Reprinted from here.
The adage “a picture is worth a thousand words” is certainly true, especially when it comes to photographs of Hawaiian eruptions and volcanic landscapes from earlier times.
Long-time readers of “Volcano Watch” might recall our January 20, 2005, article (http://hvo.wr.usgs.gov/volcanowatch/2005/05_01_20.html), which describes an HVO geologist’s excitement at finding an 1860s photo of Kilauea’s caldera. By comparing the photo to a present-day view of the caldera, he could see the location of volcanic features described in written records (with less than a thousand words) but no longer visible today—a valuable discovery when your job is to decipher a volcano’s eruptive history.
Without realizing it, you or a family member may have captured a similarly important historical record of Hawai`i’s volcanoes. How? By taking a photo and keeping it.
Your `ohana, like many families, probably has several albums—or shoe boxes—filled with old photographs. Perhaps your great-grandmother took a picture of a long-ago Kilauea summit eruption or your brother snapped a photo of `a`a lava as it flowed down the slopes of Mauna Loa. If you possess photographs that show volcanic landscapes or features, volcanic fume (vog), or any kind of eruptive activity, HVO geologists would like to hear from you and see the photos.
We learn the most from photographs that have some documentation about when and where they were taken. Date and location are essential pieces of information that help us interpret the geologic significance of a photo. If people are recognizable in a photograph, their names should also be included. Any other details you can provide about the image will add to its meaning.
Wide-angle shots are more helpful than close-ups. For example, if a photo is zoomed in on the leading edge of a lava flow and shows nothing else, we cannot determine the size of the flow-or much of anything else—from the image. With wide-angle views, we can see the geographic or geologic context of the eruptive activity or volcanic features shown in the photograph.
If you’re interested in sharing your photos with HVO scientists, the first thing you should do is contact us by telephone (808-967-7328) or email us (askHVO@usgs.gov). Geologists are standing by to speak with you. The purpose of this initial conversation is to determine which of your photographs might be beneficial to our research and monitoring efforts on Hawai`i’s volcanoes. We will then send you additional information on how we can receive and duplicate photos selected from your collection.
No need to worry about giving up your photographs—you retain ownership of them. We will return your photos to you after duplicating the images selected as most useful. In appreciation of your loaning us the photographs, we will be happy to give you digital copies of the images we scan.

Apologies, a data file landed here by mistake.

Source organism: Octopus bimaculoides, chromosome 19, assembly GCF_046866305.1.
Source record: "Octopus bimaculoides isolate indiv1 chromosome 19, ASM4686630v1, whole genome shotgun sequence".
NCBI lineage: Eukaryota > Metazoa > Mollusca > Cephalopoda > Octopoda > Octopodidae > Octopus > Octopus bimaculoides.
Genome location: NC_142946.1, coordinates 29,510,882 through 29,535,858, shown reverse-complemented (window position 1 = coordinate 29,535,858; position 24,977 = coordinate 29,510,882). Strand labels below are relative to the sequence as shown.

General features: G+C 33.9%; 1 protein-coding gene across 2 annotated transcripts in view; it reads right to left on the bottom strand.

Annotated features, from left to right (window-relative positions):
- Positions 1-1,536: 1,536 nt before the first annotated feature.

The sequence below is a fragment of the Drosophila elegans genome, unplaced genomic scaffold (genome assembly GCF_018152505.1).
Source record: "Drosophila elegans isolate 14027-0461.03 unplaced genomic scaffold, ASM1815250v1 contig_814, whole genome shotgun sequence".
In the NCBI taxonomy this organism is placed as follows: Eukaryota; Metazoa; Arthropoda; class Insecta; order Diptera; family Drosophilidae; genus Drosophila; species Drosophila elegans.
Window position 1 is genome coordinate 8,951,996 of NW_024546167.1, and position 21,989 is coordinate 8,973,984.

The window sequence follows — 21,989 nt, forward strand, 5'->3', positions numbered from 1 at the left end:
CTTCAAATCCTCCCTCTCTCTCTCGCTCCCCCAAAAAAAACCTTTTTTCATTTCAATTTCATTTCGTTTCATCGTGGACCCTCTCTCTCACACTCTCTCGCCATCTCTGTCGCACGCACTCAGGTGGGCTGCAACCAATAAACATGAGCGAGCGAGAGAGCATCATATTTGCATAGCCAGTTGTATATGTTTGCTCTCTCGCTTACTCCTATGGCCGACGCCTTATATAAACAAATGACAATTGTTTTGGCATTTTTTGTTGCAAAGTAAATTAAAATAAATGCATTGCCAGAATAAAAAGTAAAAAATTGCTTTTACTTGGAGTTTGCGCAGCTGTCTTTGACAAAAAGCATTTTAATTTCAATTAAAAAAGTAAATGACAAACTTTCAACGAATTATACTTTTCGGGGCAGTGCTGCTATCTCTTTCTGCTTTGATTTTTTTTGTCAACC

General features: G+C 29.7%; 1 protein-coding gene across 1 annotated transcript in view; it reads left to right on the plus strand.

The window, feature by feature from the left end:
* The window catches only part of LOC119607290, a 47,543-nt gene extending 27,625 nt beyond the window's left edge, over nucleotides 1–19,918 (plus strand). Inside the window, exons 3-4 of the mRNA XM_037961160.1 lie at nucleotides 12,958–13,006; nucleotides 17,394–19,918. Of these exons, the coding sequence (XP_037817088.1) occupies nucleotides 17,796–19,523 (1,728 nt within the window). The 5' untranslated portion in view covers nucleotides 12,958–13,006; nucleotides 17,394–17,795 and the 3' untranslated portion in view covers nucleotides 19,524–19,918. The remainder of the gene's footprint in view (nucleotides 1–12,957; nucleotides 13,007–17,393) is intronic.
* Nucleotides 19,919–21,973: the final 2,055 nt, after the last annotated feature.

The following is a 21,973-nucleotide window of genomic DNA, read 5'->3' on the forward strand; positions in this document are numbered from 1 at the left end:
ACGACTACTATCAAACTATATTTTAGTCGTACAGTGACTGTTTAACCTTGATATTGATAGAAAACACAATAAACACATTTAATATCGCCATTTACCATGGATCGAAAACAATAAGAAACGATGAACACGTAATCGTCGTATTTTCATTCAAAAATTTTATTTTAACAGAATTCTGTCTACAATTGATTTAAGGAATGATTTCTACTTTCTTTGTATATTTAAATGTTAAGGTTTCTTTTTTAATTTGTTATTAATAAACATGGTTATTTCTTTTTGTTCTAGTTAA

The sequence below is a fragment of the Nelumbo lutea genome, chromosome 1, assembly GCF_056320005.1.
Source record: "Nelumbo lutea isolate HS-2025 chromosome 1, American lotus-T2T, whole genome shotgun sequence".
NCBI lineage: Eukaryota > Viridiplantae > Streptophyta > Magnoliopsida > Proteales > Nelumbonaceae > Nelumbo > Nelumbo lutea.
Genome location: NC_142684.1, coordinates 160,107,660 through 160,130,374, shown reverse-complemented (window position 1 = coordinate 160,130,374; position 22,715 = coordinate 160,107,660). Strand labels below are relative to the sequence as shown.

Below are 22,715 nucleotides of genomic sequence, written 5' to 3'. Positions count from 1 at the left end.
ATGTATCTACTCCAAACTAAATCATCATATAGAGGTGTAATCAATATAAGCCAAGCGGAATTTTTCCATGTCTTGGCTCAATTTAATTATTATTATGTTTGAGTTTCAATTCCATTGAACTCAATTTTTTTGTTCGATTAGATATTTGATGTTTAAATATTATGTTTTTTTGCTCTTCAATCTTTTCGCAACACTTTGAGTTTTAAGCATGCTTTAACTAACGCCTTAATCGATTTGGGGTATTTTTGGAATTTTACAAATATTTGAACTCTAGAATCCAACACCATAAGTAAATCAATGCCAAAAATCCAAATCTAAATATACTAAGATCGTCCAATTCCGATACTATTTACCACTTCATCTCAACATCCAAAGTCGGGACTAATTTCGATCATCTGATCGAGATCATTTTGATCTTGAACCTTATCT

To kick off our effort to expand HVO’s photographic collection of Hawai`i’s volcanoes, we are asking at this time to see photographs from 1924 and earlier. Those years included frequent lava lake activity in Halema`uma`u Crater and culminated in the explosive eruptions of May 1924.
Pre-1924 photos are of particular interest to us now because they could shed light on Kilauea’s current summit eruption. Even if they show no eruptive activity, early photographs of Kilauea’s caldera can contribute to a better understanding of the volcano’s past and reveal features that are no longer visible. The same is true for early photos of Mauna Loa and Hualalai.
We will initially focus on early historical photographs, but you can contact us about any volcanic images you think might interest us. Although we may not be able to look at photos taken in recent decades right away, we would eventually like to see them. Our ultimate goal is to acquire images from the 1800s through the 20th century.
So, please lend us a hand while taking a trip down memory lane. Look through your family photos and contact HVO if you find images of Hawai`i’s volcanoes. Your old photographs could give new life to eruptive events and volcanic landscapes rapidly fading from our visual memories.
Kīlauea Activity Update
Surface flows in the Royal Gardens subdivision remained active as of Thursday, June 18, burning through forested kipuka. Another area of breakouts active higher up on the pali was also reported. The Waikupanaha and Kupapa`u ocean entries remain active and continue to produce prominent plumes as lava spills into the ocean.
At Kīlauea’s summit, the vent within Halema`uma`u Crater continues to emit elevated amounts of volcanic gas, resulting in high concentrations of sulfur dioxide downwind. Bright glow from the vent was visible at night through the past week. A collaborative effort last week between HVO and UH-Manoa scientists, using a sophisticated optical remote-sensing technology called LIDAR (Light Detection and Ranging), has measured the lava surface to be about 205 m (675 feet) below the floor of Halema`uma`u Crater.
No earthquakes beneath Hawai`i Island were reported felt this past week.